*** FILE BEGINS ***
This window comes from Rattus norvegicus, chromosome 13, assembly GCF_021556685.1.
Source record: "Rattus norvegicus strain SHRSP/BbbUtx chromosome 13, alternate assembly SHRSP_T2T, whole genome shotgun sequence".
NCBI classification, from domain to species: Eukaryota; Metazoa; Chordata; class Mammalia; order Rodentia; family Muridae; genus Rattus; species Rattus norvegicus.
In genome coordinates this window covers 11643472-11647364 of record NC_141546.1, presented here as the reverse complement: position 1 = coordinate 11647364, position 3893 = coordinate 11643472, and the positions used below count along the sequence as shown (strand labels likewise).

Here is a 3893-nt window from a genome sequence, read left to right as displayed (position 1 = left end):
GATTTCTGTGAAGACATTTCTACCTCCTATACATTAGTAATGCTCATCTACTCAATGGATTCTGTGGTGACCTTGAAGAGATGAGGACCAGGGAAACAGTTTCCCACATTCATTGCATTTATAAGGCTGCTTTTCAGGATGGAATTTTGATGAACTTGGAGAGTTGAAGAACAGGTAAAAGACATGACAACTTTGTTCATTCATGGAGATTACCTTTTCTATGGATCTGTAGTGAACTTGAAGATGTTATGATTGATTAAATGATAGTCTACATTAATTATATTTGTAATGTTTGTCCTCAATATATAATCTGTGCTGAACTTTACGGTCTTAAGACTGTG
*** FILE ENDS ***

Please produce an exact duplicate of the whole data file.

This window comes from Rattus norvegicus, chromosome 13, assembly GCF_021556685.1.
Source record: "Rattus norvegicus strain SHRSP/BbbUtx chromosome 13, alternate assembly SHRSP_T2T, whole genome shotgun sequence".
NCBI classification, from domain to species: Eukaryota; Metazoa; Chordata; class Mammalia; order Rodentia; family Muridae; genus Rattus; species Rattus norvegicus.
In genome coordinates this window covers 11643472-11647364 of record NC_141546.1, presented here as the reverse complement: position 1 = coordinate 11647364, position 3893 = coordinate 11643472, and the positions used below count along the sequence as shown (strand labels likewise).

Here is a 3893-nt window from a genome sequence, read left to right as displayed (position 1 = left end):
GATTTCTGTGAAGACATTTCTACCTCCTATACATTAGTAATGCTCATCTACTCAATGGATTCTGTGGTGACCTTGAAGAGATGAGGACCAGGGAAACAGTTTCCCACATTCATTGCATTTATAAGGCTGCTTTTCAGGATGGAATTTTGATGAACTTGGAGAGTTGAAGAACAGGTAAAAGACATGACAACTTTGTTCATTCATGGAGATTACCTTTTCTATGGATCTGTAGTGAACTTGAAGATGTTATGATTGATTAAATGATAGTCTACATTAATTATATTTGTAATGTTTGTCCTCAATATATAATCTGTGCTGAACTTTACGGTCTTAAGACTGTG